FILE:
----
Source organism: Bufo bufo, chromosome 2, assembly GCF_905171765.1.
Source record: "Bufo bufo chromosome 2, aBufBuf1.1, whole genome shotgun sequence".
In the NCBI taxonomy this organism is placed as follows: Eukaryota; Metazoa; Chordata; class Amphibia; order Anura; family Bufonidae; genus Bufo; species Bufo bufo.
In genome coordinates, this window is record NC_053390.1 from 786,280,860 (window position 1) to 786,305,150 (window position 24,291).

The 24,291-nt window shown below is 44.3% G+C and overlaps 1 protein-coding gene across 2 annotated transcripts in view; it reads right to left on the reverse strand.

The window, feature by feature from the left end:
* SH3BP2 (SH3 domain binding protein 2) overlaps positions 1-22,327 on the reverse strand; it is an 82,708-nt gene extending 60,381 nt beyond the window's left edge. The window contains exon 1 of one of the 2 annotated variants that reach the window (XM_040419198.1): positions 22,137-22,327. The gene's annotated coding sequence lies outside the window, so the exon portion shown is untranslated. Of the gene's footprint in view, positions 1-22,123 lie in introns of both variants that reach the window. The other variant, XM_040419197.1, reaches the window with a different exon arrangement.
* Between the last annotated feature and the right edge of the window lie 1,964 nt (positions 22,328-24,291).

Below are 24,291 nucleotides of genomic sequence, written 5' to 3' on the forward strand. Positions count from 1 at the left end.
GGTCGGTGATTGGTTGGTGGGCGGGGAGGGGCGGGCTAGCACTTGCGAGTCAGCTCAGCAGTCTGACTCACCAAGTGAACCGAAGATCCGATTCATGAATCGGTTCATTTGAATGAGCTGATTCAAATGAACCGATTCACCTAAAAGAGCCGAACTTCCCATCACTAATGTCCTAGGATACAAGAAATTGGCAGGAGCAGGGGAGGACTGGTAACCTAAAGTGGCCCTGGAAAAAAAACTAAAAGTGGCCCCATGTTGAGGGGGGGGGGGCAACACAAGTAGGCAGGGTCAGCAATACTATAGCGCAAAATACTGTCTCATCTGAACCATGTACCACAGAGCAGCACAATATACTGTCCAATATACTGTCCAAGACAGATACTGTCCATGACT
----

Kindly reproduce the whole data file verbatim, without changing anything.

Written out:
Source organism: Bufo bufo, chromosome 2, assembly GCF_905171765.1.
Source record: "Bufo bufo chromosome 2, aBufBuf1.1, whole genome shotgun sequence".
In the NCBI taxonomy this organism is placed as follows: Eukaryota; Metazoa; Chordata; class Amphibia; order Anura; family Bufonidae; genus Bufo; species Bufo bufo.
In genome coordinates, this window is record NC_053390.1 from 786,280,860 (window position 1) to 786,305,150 (window position 24,291).

The 24,291-nt window shown below is 44.3% G+C and overlaps 1 protein-coding gene across 2 annotated transcripts in view; it reads right to left on the reverse strand.

The window, feature by feature from the left end:
* SH3BP2 (SH3 domain binding protein 2) overlaps positions 1-22,327 on the reverse strand; it is an 82,708-nt gene extending 60,381 nt beyond the window's left edge. The window contains exon 1 of one of the 2 annotated variants that reach the window (XM_040419198.1): positions 22,137-22,327. The gene's annotated coding sequence lies outside the window, so the exon portion shown is untranslated. Of the gene's footprint in view, positions 1-22,123 lie in introns of both variants that reach the window. The other variant, XM_040419197.1, reaches the window with a different exon arrangement.
* Between the last annotated feature and the right edge of the window lie 1,964 nt (positions 22,328-24,291).

Below are 24,291 nucleotides of genomic sequence, written 5' to 3' on the forward strand. Positions count from 1 at the left end.
GGTCGGTGATTGGTTGGTGGGCGGGGAGGGGCGGGCTAGCACTTGCGAGTCAGCTCAGCAGTCTGACTCACCAAGTGAACCGAAGATCCGATTCATGAATCGGTTCATTTGAATGAGCTGATTCAAATGAACCGATTCACCTAAAAGAGCCGAACTTCCCATCACTAATGTCCTAGGATACAAGAAATTGGCAGGAGCAGGGGAGGACTGGTAACCTAAAGTGGCCCTGGAAAAAAAACTAAAAGTGGCCCCATGTTGAGGGGGGGGGGGCAACACAAGTAGGCAGGGTCAGCAATACTATAGCGCAAAATACTGTCTCATCTGAACCATGTACCACAGAGCAGCACAATATACTGTCCAATATACTGTCCAAGACAGATACTGTCCATGACT